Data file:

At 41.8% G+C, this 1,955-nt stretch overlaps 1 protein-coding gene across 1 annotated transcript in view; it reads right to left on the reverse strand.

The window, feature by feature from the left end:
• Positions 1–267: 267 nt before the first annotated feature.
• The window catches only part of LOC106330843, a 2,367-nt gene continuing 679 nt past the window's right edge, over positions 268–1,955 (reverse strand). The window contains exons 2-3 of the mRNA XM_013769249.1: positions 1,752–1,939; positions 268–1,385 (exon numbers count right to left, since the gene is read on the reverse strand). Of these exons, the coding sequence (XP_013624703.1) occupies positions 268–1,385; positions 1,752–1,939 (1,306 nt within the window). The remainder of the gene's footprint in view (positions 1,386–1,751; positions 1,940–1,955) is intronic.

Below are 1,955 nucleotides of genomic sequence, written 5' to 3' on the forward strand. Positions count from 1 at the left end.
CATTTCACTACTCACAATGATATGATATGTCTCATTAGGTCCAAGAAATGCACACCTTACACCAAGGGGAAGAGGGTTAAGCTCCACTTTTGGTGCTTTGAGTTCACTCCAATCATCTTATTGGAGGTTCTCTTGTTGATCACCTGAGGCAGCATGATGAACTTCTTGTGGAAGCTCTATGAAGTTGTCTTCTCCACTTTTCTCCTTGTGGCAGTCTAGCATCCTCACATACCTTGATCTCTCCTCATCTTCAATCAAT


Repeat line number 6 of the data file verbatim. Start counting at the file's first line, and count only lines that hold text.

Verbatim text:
CATTTCACTACTCACAATGATATGATATGTCTCATTAGGTCCAAGAAATGCACACCTTACACCAAGGGGAAGAGGGTTAAGCTCCACTTTTGGTGCTTTGAGTTCACTCCAATCATCTTATTGGAGGTTCTCTTGTTGATCACCTGAGGCAGCATGATGAACTTCTTGTGGAAGCTCTATGAAGTTGTCTTCTCCACTTTTCTCCTTGTGGCAGTCTAGCATCCTCACATACCTTGATCTCTCCTCATCTTCAATCAAT